For all of these reasons, we DENY Hill's Application under 28 U.S.C. § 2244(b)(3)(A) for permission to file a second or successive petition for writ of habeas corpus in the district court. We also VACATE the conditional stay of execution entered on February 19, 2013.
APPLICATION DENIED; STAY VACATED.
The Supreme Court has said unequivocally that it is a violation of the Eighth Amendment to the U.S. Constitution to execute a mentally retarded person. Atkins v. Virginia, 536 U.S. 304, 122 S.Ct. 2242, 153 L.Ed.2d 335 (2002). Despite the Supreme Court's command “that such punishment is excessive and that the Constitution ‘places a substantive restriction on the State's power to take the life’ of a mentally retarded offender,” Atkins, 536 U.S. at 321 (quoting Ford v. Wainwright, 477 U.S. 399, 405, 106 S.Ct. 2595, 91 L.Ed.2d 335 (1986)), the state of Georgia will execute a mentally retarded man when it carries out the execution of Warren Lee Hill. There is no question that Georgia will be executing a mentally retarded man because all seven mental health experts who have ever evaluated Hill, both the State's and Hill's, now unanimously agree that he is mentally retarded.1
The state of Georgia and the majority, however, take the position that a federal court cannot consider Hill's newly discovered and compelling evidence because Congress's gatekeeping rules under AEDPA preclude us from allowing a mentally retarded person to vindicate his constitutional right to never be put to death. The perverse consequence of such an application of AEDPA is that a federal court must acquiesce to, even condone, a state's insistence on carrying out the unconstitutional execution of a mentally retarded person. When Hill has proffered uncontroverted evidence of his mental retardation, I cannot agree that we have no choice but to execute him anyway because his claim does “not fit neatly into the narrow procedural confines delimited by AEDPA,” In re Davis, 565 F.3d 810, 827 (11th Cir.2009) (Barkett, J., dissenting).
The idea that courts are not permitted to acknowledge that a mistake has been made which would bar an execution is quite incredible for a country that not only prides itself on having the quintessential system of justice but attempts to export it to the world as a model of fairness. Just as we have recognized that a petitioner who “in fact has a freestanding actual innocence claim ․ would be entitled to have all his procedural defaults excused as a matter of course under the fundamental miscarriage of justice exception,” Mize v. Hall, 532 F.3d 1184, 1195 n. 9 (11 th Ci r.2008), I see no reason not to accord the same consideration to one who has a freestanding claim that he is, in fact and in law, categorically exempt from execution.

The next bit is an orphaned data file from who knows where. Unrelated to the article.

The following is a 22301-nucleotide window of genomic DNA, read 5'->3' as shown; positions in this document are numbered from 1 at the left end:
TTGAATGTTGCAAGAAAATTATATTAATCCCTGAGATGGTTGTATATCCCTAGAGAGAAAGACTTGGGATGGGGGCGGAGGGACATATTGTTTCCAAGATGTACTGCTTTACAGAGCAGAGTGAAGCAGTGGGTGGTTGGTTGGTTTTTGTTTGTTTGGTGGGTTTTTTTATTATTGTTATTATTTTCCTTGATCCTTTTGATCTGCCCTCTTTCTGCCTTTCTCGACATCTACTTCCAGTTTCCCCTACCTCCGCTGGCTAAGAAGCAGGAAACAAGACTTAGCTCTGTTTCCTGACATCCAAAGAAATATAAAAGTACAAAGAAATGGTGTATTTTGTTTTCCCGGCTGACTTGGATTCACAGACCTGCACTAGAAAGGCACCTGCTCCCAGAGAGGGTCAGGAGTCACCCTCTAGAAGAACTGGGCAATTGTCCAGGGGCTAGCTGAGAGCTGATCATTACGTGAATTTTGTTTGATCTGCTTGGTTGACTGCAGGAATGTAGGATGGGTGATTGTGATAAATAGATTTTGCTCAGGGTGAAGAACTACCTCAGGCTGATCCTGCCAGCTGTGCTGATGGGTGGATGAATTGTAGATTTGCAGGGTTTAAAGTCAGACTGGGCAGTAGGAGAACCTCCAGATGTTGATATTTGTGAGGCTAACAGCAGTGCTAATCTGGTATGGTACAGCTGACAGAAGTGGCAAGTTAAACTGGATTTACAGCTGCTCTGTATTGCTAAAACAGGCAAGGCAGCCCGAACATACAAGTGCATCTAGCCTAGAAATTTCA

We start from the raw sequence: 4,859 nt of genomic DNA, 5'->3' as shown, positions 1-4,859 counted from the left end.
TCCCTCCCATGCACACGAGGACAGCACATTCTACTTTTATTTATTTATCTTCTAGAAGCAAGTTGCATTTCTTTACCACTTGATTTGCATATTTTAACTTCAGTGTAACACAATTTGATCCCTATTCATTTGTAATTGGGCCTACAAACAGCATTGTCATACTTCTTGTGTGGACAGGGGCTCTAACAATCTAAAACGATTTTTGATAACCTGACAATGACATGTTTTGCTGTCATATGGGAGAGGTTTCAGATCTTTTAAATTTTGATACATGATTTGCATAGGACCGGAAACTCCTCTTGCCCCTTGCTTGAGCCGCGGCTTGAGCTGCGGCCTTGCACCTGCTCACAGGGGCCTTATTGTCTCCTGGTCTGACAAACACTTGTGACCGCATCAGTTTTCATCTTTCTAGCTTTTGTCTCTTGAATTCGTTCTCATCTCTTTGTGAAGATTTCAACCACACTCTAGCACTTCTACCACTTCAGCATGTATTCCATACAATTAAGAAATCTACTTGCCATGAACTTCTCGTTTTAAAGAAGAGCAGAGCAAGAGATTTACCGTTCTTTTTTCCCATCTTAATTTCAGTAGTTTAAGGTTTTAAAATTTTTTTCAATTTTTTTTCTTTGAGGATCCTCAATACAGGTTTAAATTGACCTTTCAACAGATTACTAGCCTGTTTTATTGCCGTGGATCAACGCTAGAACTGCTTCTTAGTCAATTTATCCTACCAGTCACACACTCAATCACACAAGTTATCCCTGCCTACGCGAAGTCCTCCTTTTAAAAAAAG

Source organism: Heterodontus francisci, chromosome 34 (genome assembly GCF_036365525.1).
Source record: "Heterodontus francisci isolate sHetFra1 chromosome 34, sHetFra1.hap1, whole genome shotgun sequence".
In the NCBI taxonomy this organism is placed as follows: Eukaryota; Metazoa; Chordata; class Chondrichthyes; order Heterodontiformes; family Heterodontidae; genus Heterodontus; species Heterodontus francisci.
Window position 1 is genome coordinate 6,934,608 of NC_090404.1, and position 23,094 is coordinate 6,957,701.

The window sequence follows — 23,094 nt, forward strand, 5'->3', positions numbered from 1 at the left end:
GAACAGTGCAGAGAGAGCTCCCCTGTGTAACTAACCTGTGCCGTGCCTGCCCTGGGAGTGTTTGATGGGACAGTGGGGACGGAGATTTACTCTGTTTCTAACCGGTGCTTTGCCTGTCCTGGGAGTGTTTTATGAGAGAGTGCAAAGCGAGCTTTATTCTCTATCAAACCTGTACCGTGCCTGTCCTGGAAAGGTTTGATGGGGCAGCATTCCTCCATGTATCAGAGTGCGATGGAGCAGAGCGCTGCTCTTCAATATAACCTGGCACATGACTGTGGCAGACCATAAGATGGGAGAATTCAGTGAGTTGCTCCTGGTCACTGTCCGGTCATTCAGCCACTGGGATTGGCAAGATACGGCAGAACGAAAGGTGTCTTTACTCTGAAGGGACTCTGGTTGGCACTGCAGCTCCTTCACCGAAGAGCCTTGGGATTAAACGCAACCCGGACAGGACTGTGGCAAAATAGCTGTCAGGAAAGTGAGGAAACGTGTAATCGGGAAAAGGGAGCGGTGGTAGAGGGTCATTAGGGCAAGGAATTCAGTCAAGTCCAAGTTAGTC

The basis for Hill's present request for relief from his sentence of death is that all three experts who previously testified for the state of Georgia in 2000 that Hill did not meet the criteria for mental retardation have recently come forward and said they made a grievous mistake. They explained that their earlier conclusions were unreliable and that it is now their professional opinion that Hill is mentally retarded. For example, Dr. Thomas H. Sachy, who initiated contact with Hill's attorney after reading about the then impending execution, said he believed his original “conclusions about Mr. Hill's mental health status were unreliable because of [his] lack of experience at the time.” Moreover, he noted that he had only spent approximately an hour with Hill the day before the hearing on Hill's mental status, that he did not have experience evaluating mental retardation, and that Hill's case constituted one of his first death penalty cases. After reviewing his earlier evaluation and substantial other materials in this case, Dr. Sachy now states:
I believe that my judgment that Mr. Hill did not meet the criteria for mild mental retardation was in error. In my opinion today, within a reasonable degree of scientific certainty, Mr. Hill has significantly subaverage intellectual functioning with an IQ of approximately 70, associated with significant deficits in adaptive skills, with onset prior to age 18. I thus concur with the conclusions (rendered previously in Mr. Hill's case) of Dr. Daniel Grant, Dr. Jethro Toomer, Dr. Donald Stonefeld, and D r. William Dickinson that Mr. Hill meets the criteria for mild mental retardation and the bases for those conclusions which they articulated.